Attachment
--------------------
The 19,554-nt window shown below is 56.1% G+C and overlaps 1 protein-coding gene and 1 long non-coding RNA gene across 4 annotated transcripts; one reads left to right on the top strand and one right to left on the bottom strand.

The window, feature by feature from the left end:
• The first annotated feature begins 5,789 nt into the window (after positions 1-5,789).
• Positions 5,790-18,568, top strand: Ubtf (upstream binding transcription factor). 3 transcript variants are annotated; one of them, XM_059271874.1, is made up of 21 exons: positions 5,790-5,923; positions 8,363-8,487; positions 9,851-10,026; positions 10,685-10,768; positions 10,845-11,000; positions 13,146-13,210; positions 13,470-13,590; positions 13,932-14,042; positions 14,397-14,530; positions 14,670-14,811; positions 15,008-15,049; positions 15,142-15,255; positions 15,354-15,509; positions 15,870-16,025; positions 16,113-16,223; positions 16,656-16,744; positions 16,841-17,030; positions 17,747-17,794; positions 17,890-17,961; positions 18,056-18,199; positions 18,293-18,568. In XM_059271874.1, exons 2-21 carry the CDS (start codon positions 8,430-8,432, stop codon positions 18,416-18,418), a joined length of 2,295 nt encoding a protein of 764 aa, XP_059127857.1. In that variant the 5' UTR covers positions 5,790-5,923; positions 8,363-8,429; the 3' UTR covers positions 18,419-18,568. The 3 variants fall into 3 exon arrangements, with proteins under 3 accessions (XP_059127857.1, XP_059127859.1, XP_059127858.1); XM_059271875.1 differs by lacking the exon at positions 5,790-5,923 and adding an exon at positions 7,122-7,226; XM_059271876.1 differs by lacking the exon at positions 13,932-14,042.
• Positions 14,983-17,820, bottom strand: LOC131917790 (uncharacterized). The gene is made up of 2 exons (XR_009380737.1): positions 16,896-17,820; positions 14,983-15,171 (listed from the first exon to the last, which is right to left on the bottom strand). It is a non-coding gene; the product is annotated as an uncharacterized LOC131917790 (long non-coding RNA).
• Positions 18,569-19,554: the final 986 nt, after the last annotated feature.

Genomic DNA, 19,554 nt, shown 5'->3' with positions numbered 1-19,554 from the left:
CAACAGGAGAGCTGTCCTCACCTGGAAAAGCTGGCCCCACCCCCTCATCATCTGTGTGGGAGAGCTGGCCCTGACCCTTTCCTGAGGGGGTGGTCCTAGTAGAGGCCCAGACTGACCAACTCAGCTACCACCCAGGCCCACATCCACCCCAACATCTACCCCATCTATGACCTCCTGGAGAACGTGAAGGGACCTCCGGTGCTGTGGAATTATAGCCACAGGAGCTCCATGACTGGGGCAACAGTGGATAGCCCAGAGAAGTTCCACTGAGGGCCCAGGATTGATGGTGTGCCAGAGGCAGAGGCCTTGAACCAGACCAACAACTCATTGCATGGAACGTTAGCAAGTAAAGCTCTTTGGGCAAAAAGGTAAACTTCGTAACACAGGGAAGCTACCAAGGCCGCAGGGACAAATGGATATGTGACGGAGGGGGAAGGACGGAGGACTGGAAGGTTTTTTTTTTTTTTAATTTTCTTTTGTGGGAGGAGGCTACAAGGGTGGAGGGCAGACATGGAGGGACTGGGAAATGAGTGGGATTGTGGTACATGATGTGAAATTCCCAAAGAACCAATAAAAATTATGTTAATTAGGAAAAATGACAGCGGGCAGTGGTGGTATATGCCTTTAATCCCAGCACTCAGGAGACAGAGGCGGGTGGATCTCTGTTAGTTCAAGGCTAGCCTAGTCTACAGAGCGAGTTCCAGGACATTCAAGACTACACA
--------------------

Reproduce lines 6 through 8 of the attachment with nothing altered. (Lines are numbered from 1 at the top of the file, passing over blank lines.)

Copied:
• Positions 18,569-19,554: the final 986 nt, after the last annotated feature.

Genomic DNA, 19,554 nt, shown 5'->3' with positions numbered 1-19,554 from the left:
CAACAGGAGAGCTGTCCTCACCTGGAAAAGCTGGCCCCACCCCCTCATCATCTGTGTGGGAGAGCTGGCCCTGACCCTTTCCTGAGGGGGTGGTCCTAGTAGAGGCCCAGACTGACCAACTCAGCTACCACCCAGGCCCACATCCACCCCAACATCTACCCCATCTATGACCTCCTGGAGAACGTGAAGGGACCTCCGGTGCTGTGGAATTATAGCCACAGGAGCTCCATGACTGGGGCAACAGTGGATAGCCCAGAGAAGTTCCACTGAGGGCCCAGGATTGATGGTGTGCCAGAGGCAGAGGCCTTGAACCAGACCAACAACTCATTGCATGGAACGTTAGCAAGTAAAGCTCTTTGGGCAAAAAGGTAAACTTCGTAACACAGGGAAGCTACCAAGGCCGCAGGGACAAATGGATATGTGACGGAGGGGGAAGGACGGAGGACTGGAAGGTTTTTTTTTTTTTTAATTTTCTTTTGTGGGAGGAGGCTACAAGGGTGGAGGGCAGACATGGAGGGACTGGGAAATGAGTGGGATTGTGGTACATGATGTGAAATTCCCAAAGAACCAATAAAAATTATGTTAATTAGGAAAAATGACAGCGGGCAGTGGTGGTATATGCCTTTAATCCCAGCACTCAGGAGACAGAGGCGGGTGGATCTCTGTTAGTTCAAGGCTAGCCTAGTCTACAGAGCGAGTTCCAGGACATTCAAGACTACACA